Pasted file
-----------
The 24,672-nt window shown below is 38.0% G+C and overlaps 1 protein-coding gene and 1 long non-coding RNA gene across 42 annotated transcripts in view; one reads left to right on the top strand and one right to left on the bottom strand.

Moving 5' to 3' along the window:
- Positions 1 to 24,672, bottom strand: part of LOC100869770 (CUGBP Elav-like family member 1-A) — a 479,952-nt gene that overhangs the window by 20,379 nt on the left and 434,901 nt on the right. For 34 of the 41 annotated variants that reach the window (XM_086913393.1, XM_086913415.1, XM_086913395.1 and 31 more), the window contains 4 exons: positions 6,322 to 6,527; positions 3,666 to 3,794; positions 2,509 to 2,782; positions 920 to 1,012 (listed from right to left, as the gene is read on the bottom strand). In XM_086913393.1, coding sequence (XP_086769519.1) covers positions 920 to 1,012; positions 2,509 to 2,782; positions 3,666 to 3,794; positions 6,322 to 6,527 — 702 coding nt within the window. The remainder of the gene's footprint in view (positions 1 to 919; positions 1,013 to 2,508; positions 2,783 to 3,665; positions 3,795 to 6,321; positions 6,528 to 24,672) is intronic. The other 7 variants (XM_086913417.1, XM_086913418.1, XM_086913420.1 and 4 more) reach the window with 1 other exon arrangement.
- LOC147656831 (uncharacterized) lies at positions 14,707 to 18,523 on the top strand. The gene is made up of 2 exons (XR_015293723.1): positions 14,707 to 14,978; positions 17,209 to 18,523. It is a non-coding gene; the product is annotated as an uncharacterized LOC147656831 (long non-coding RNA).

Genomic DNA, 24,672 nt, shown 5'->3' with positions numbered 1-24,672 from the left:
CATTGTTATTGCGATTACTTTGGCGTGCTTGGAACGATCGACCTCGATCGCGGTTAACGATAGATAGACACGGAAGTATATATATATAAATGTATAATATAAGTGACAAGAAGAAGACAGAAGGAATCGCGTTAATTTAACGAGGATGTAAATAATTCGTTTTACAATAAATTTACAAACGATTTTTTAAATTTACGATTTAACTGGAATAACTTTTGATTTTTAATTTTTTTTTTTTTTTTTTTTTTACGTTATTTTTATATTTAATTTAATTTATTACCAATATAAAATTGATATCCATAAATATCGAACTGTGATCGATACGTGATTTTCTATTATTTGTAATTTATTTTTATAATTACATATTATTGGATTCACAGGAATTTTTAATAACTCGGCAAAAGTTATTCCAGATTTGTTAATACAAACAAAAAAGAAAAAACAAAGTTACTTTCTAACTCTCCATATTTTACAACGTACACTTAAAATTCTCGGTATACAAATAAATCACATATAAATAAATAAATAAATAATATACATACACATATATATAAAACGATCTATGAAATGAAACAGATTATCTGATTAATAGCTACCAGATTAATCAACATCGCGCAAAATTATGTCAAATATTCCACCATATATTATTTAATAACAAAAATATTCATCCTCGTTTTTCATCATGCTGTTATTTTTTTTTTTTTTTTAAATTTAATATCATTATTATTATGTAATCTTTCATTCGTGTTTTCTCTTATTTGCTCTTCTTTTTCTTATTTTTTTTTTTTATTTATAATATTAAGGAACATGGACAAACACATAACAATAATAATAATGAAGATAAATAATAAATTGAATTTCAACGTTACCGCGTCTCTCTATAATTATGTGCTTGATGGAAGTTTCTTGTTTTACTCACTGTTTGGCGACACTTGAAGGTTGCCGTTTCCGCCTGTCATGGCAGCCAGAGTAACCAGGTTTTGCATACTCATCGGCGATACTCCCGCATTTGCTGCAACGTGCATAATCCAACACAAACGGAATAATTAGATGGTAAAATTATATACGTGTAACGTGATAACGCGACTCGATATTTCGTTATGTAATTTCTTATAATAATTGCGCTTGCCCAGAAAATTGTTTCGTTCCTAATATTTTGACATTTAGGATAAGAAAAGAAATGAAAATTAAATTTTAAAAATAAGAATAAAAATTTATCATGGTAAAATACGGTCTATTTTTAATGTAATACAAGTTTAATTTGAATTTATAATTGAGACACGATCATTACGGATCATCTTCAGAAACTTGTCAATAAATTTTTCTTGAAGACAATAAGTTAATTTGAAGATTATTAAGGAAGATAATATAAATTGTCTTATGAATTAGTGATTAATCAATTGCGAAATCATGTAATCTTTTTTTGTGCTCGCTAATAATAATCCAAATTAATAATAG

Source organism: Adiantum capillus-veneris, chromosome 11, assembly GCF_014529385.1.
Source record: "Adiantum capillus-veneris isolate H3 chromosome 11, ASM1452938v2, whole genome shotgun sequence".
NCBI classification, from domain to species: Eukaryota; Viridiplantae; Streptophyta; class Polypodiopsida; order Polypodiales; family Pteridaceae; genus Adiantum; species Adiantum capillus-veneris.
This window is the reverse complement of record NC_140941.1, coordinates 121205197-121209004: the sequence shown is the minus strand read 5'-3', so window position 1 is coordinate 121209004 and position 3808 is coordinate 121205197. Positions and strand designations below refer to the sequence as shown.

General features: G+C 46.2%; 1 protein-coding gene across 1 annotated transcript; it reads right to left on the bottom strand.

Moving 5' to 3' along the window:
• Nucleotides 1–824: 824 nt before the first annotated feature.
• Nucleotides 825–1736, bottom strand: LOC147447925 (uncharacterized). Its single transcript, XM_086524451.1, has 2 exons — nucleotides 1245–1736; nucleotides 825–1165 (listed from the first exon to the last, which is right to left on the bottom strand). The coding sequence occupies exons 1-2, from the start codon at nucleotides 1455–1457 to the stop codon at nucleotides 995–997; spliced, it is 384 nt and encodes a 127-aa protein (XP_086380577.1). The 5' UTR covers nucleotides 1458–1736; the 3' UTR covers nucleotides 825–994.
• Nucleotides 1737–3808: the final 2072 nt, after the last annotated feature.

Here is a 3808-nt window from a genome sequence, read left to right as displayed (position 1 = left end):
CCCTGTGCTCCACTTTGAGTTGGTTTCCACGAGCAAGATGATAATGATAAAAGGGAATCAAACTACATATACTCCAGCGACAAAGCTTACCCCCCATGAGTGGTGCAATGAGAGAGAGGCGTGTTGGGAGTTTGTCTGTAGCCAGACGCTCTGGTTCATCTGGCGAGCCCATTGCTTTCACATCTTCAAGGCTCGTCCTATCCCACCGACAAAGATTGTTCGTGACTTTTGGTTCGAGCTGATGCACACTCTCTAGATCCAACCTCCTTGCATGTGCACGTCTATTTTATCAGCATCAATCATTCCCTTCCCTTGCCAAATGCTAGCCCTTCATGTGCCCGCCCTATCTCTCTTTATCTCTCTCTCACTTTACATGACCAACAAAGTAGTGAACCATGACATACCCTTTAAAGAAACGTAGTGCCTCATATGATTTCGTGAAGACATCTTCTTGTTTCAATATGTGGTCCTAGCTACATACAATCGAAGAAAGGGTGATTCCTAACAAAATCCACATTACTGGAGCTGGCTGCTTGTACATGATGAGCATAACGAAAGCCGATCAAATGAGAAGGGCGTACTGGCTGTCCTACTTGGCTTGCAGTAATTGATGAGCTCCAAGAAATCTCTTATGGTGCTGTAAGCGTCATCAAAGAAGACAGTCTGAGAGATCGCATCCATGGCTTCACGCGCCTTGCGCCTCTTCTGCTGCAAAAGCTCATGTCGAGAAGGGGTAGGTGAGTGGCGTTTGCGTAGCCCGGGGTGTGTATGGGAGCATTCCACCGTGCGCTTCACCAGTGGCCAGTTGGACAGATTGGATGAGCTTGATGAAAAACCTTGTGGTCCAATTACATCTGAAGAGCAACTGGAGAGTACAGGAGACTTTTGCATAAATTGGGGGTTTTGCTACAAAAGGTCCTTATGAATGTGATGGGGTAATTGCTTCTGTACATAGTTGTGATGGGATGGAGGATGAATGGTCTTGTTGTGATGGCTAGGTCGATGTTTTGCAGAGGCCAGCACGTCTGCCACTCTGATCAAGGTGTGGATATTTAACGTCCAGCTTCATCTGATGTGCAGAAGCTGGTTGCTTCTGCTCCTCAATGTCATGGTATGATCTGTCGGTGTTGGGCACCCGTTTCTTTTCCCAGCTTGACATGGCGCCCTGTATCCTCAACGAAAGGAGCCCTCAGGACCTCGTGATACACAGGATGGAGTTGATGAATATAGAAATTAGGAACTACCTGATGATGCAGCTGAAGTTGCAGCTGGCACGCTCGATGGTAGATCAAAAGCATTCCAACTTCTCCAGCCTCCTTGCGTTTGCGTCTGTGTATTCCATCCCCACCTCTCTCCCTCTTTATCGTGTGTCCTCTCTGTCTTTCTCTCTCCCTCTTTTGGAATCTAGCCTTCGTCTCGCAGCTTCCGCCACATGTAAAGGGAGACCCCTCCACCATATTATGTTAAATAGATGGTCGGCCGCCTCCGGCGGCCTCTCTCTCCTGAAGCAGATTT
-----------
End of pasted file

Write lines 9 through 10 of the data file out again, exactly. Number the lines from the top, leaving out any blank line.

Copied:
NCBI classification, from domain to species: Eukaryota; Viridiplantae; Streptophyta; class Polypodiopsida; order Polypodiales; family Pteridaceae; genus Adiantum; species Adiantum capillus-veneris.
This window is the reverse complement of record NC_140941.1, coordinates 121205197-121209004: the sequence shown is the minus strand read 5'-3', so window position 1 is coordinate 121209004 and position 3808 is coordinate 121205197. Positions and strand designations below refer to the sequence as shown.